TuTh 8:30-9:45 a.m., Candler Library 120
Instructor: Catherine Homan
Office Hours: Bowden 313, Tu 10-11:30 a.m., W 10:30-11:30 a.m.
Although relatively young, film has exploded into an incredibly rich, diverse, and at times, problematic field. The purpose of this course is to explore the philosophical questions surrounding film. The course will be organized into four different topics addressing the nature of film. We first ask what film is. Is it art? Is it different from photography or other media? Next we address issues of authorship and narration. Is there an inherent author of film? How is film narrated? Based on this we will explore in the third section the relationships among genre, emotion, and narration. How does film affect us? How does the genre employed affect the narration and reception? Lastly we will ask questions about the relation between film and society. Can film be a form of social criticism? What can we know from films? The course will include a variety of articles with film clips shown in class. Throughout the semester we will also be watching several films in their entirety. These mandatory screenings will occur outside of class time.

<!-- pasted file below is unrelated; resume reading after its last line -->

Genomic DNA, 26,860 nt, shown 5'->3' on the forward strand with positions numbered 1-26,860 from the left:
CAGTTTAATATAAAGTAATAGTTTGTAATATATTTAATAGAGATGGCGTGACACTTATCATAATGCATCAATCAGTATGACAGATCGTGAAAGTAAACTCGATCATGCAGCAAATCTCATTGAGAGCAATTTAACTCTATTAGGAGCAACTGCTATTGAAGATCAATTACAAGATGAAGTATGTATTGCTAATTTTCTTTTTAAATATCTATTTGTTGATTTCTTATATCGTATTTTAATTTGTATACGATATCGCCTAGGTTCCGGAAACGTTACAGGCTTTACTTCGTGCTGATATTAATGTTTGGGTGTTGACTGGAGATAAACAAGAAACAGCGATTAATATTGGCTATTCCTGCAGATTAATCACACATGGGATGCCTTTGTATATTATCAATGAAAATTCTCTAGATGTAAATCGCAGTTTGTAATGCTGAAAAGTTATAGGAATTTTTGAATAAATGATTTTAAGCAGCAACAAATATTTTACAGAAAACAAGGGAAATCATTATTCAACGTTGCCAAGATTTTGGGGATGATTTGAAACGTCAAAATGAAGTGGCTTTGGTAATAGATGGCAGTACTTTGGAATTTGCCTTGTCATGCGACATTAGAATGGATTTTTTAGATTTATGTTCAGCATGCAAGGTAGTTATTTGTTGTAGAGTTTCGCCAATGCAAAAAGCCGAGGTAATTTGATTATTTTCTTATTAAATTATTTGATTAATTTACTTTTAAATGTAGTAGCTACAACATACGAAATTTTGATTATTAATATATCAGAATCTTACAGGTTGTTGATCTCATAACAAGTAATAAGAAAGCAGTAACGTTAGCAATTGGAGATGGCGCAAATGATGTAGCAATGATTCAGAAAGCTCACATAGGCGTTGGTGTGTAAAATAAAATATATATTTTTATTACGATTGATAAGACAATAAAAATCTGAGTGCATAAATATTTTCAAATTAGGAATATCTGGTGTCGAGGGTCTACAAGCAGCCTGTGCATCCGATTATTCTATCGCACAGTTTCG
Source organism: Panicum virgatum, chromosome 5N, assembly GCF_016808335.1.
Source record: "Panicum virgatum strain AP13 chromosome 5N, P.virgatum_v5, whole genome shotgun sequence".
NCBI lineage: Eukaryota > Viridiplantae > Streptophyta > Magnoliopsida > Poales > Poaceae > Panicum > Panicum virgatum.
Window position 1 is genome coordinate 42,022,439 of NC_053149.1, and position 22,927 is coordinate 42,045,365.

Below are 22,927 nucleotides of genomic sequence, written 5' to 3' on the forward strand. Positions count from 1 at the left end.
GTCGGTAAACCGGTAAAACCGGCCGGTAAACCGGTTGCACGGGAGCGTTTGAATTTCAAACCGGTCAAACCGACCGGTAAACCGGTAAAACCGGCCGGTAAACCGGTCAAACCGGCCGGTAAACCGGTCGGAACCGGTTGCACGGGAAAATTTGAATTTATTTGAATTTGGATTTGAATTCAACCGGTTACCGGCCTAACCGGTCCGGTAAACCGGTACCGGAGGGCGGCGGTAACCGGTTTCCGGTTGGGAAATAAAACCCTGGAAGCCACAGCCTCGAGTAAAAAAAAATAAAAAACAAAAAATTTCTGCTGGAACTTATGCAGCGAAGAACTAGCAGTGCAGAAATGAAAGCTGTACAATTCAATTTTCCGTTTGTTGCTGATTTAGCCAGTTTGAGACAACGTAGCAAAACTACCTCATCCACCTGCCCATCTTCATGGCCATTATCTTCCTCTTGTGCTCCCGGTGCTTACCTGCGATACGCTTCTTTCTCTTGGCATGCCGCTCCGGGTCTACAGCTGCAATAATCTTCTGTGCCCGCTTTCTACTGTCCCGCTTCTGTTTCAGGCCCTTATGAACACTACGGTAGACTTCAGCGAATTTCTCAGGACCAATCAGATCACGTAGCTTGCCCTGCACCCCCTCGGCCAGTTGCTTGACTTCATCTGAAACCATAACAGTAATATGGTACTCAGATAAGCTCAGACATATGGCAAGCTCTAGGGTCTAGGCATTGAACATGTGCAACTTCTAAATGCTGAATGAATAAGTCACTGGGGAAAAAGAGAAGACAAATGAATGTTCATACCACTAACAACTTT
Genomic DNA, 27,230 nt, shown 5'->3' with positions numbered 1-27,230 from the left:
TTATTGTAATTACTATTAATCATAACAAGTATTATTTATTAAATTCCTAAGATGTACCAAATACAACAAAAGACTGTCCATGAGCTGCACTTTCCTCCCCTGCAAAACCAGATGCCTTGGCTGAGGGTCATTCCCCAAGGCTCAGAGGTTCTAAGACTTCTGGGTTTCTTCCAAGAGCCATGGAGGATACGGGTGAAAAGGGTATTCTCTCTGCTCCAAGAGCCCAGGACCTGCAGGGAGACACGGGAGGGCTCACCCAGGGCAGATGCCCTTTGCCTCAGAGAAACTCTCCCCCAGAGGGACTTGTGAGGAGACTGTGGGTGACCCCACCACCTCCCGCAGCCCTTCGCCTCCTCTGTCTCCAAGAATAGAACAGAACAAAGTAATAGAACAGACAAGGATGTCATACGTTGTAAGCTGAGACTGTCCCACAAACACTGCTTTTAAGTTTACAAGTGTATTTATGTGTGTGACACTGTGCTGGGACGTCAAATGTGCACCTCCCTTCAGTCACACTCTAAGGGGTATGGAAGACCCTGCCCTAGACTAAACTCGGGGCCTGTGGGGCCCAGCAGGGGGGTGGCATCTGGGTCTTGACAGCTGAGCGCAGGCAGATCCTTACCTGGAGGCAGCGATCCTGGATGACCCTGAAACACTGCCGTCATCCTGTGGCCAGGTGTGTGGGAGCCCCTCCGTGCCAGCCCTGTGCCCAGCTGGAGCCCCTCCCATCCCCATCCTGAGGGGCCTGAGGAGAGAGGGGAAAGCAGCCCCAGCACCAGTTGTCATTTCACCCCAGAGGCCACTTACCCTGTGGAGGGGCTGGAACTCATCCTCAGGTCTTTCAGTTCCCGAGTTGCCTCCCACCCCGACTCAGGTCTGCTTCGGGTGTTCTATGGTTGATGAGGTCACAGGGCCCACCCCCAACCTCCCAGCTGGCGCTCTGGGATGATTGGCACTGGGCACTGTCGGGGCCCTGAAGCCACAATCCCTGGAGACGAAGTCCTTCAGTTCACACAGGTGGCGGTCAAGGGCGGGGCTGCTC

The Philosophy of Film: Introductory Text and Readings, ed. Thomas E. Wartenberg and Angela Curran. Oxford: Blackwell Publishing Ltd., 2005. ISBN 1405114428
Other texts will be posted on ReservesDirect.